How to Write iOS Apps

Well, how to write good ones, anyways. This article describes how programmers can make good iOS apps. It kind of assumes they can design them, too. However, I recently realized two things:

  • Developers, even good ones, aren’t necessarily good at design. In fact, most developers kind of probably suck at it. Get help from a friend.
  • Reading the HIG shouldn’t be confused with understanding the HIG. Anyone can read 90 pages of dense Applese but that doesn’t mean a thing unless you understand why they made the recommendations they did.

Why should you listen to me? Well, I’m no expert in writing iOS apps. No, wait. Yes I am. I taught a course at my university on the topic. Let’s carry on, then.

# Objective-C

You need to learn Objective-C. Go mess with MonoTouch or whatever if you want. Then go grab a fruit roll-up, think about what you did, and realize you should have just learned Objective-C. You can watch free lessons on iTunes U from Stanford. If you’re new to iOS apps and Objective-C and are serious, drop $100 to get a dev license and download Xcode 4.2 and never look back. Seriously, it’ll be worth it not to learn about manual memory management.

By the way, you better love Model-View-Controller. I mean love it like you want to marry it and raise a whole family of models, views, and controllers with it. If you don’t like to use it, go back to C. We’re civilized here..

The next step is to try to write an app. Anything you want - but remember this is only an attempt. You don’t want your first attempt to become something you have to maintain years later.

# UIKit

You think because you know Objective-C you know how to write a real app? Sit your ass back down because you’ve got to master UIKit first. I mean master it. It’s not a terribly hard or overly complex framework, but it’s something you have to know inside and out. If you don’t completely understand the lifecycle of a UIView instance, learn.

Seriously.

This will bite you in the ass every time. I’ve seen smart developers invent their own frameworks because they never bothered to learn UIKit and my god they were awful at it. You should be able to stand at a whiteboard and trace out the hierarchy of a keywindow for navigation-based, tab bar-based, and view-based apps, as well as describe the view lifecycle. You should know why adding a subview doesn’t mean its controller’s viewDidAppear: method ever gets called. You should know what awakeFromNib is and when it’s appropriate to use. And so on.

# App Domain-Specific Frameworks and API Calls

You can use UIKit to make your apps look nice. But it takes some domain-specific frameworks like MapKit, CoreLocation, and CoreData to make your apps useful.

The frameworks you decide to learn depend on the kind of app you want to make. I wrote a app for the last New Brunswick provincial election that displayed stuff on a map so I learned MapKit. There are programming guides, tutorials, and code samples available from Apple for about every framework they have. That’s a good place to start.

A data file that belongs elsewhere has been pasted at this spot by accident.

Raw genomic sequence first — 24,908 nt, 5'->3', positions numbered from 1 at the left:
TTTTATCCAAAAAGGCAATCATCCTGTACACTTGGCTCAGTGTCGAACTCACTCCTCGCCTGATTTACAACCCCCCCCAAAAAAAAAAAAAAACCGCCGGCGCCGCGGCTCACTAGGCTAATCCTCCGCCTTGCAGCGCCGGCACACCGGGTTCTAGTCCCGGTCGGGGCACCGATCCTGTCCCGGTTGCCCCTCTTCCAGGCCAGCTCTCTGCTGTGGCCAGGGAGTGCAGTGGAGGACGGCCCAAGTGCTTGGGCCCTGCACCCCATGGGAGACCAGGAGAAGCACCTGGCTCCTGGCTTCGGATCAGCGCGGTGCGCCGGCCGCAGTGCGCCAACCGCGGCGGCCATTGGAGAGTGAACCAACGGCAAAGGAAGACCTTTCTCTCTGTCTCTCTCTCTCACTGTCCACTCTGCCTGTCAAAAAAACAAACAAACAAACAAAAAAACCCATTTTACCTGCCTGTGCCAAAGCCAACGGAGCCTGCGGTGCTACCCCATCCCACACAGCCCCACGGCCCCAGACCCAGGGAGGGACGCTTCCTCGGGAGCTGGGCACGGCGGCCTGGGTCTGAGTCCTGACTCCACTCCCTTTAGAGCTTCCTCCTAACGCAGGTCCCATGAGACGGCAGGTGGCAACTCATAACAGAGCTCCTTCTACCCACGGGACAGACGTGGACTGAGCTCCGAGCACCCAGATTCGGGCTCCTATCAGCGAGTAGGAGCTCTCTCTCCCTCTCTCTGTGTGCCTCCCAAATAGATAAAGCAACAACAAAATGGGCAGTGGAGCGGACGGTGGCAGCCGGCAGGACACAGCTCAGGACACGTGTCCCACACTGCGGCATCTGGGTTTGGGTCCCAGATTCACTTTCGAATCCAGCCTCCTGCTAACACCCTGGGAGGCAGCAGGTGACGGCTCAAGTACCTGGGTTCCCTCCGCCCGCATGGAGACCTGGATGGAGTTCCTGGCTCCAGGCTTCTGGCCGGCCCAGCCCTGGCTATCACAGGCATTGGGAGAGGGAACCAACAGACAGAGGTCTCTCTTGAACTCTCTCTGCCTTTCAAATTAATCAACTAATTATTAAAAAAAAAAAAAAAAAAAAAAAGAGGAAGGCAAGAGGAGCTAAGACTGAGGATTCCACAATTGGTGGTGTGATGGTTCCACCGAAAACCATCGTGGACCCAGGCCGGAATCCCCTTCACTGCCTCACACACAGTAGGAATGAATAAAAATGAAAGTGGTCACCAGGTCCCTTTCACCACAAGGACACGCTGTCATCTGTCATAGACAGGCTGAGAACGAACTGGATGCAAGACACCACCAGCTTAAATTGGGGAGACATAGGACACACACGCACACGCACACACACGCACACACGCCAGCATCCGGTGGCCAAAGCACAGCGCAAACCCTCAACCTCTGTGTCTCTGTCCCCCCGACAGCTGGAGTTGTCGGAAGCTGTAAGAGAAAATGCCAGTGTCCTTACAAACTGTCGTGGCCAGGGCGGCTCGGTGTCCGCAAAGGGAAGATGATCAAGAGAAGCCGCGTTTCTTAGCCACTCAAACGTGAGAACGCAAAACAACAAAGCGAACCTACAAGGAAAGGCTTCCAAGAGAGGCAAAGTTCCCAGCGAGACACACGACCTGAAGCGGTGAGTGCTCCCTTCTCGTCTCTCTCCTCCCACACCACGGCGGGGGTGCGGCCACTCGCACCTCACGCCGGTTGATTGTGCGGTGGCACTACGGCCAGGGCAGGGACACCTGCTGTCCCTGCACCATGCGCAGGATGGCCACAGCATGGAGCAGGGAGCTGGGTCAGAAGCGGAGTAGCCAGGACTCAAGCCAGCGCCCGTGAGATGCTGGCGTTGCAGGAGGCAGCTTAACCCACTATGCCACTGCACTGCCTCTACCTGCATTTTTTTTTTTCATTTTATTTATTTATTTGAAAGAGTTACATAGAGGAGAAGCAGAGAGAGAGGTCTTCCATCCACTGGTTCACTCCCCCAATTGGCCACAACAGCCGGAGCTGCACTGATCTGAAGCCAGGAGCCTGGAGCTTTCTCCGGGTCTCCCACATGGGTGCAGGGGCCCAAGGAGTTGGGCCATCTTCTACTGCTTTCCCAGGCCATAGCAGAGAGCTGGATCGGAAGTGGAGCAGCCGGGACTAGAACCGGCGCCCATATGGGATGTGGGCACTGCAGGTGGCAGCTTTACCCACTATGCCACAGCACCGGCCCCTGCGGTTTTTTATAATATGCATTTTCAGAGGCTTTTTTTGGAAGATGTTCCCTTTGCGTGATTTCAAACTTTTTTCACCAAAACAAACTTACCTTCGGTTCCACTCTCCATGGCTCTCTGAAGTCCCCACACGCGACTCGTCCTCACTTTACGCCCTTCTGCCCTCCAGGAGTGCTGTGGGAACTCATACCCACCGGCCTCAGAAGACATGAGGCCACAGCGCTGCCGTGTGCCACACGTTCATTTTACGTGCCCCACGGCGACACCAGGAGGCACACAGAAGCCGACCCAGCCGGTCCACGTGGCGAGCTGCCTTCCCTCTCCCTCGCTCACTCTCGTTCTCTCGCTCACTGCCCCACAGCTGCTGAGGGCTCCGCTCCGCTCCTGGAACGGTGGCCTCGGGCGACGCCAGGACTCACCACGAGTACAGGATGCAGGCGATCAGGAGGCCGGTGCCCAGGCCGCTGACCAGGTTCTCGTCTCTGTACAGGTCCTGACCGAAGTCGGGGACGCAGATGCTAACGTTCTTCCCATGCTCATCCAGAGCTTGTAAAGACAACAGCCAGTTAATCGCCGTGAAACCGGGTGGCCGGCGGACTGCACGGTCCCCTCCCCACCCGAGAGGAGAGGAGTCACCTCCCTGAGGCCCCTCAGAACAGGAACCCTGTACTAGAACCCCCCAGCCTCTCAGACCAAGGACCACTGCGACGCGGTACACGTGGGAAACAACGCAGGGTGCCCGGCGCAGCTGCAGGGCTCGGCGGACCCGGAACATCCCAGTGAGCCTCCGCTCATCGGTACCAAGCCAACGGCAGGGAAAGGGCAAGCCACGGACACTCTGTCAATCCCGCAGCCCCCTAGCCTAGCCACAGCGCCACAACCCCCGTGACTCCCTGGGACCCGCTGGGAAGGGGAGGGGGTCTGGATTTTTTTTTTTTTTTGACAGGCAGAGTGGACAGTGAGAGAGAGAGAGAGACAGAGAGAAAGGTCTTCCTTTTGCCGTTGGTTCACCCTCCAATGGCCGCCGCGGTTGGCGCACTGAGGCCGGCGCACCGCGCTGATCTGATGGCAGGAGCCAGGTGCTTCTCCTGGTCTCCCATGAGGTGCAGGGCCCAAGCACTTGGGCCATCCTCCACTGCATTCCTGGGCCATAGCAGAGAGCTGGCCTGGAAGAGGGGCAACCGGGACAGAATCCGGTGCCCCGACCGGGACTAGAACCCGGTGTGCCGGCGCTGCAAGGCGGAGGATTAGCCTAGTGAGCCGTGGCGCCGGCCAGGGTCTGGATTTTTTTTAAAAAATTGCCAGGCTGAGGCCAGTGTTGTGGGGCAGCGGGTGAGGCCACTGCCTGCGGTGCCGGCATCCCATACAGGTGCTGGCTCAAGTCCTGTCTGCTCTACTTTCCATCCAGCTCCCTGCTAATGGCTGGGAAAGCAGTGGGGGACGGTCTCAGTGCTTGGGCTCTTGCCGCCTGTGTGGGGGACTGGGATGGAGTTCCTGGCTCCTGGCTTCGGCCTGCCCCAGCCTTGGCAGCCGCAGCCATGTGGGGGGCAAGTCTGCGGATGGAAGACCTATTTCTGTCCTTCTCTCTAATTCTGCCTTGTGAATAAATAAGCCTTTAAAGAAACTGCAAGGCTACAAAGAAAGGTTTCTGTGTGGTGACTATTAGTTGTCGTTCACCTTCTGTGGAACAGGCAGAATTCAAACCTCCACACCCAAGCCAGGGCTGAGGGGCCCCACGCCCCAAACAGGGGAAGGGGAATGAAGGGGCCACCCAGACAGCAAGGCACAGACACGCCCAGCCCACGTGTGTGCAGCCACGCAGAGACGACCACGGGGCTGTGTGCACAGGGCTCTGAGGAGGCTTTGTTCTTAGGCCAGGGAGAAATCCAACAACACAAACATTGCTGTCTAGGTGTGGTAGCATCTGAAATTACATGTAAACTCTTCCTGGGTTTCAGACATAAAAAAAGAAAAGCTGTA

API calls can be done dozens of different ways. I can’t tell you which way is best for your app. You just have to try to write data-retrieval methods from your CoreData store or Web API with (somewhat paradoxically) too few and too many layers of abstraction and learn how not to do it in order to learn how to do it the right way for you.

# CoreGraphics & CoreAnimation

If you’re not #importing <QuartzCore/QuartzCore.h> in your precompiled header file yet, your apps probably look fine. But they probably look like every other app, too. Also, if you don’t know what a pch file is, google it. It’s important.

If you want to make your shiny app intuitive and easy to use, you need CoreGraphics and CoreAnimation. If you don’t want to make your apps intuitive and easy to use, I hear OpenOffice is looking for some Java developers.

CG/CA isn’t that hard to learn. Basically, your UIKit stuff is rendered by this layer, which is in turn rendered by OpenGL, which we don’t care about because we don’t hate ourselves. Basically all you need to know need to know about the CALayer, CAGradientLayer, and CAAnimation classes and CG types, like CGRect/Point, where to use them, and where not to use them. Oh, and some CoreOS memory management stuff.

Gosh.

OK, fine, CG/CA is kind of hard. But it is so worth it.

You need to be aware of a few things. Foremost is that, while you’re developing on your shiny new iPhone 4 or iPad 2, your poor users might still be stuck on an iPhone 3G. And that sucks. But you can make a really good app that works well for them, too.

Doing things like turning off a CALayer’s opaque or masksToBounds properties makes your app slower. Like, way slower, brah. Only do it if you have a really good reason to. There are some awesome effects that you can achieve really easily with CG/CA, but you need to be aware of when it hurts performance.

# Testing

Testing sucks. You could take the easy path and let your (paying) users test your app for you in the wild, but your ratings are going to suck. More importantly, you’ll be an awful person.

At least try to test your app. Give it to someone and see how they use it. Not someone who’s used it before, someone new to it. Observe when/where they get frustrated or confused and fix those parts of your app.

That’s it! If anyone has any suggestions, please leave them in the comments!


Posted on September 1, 2011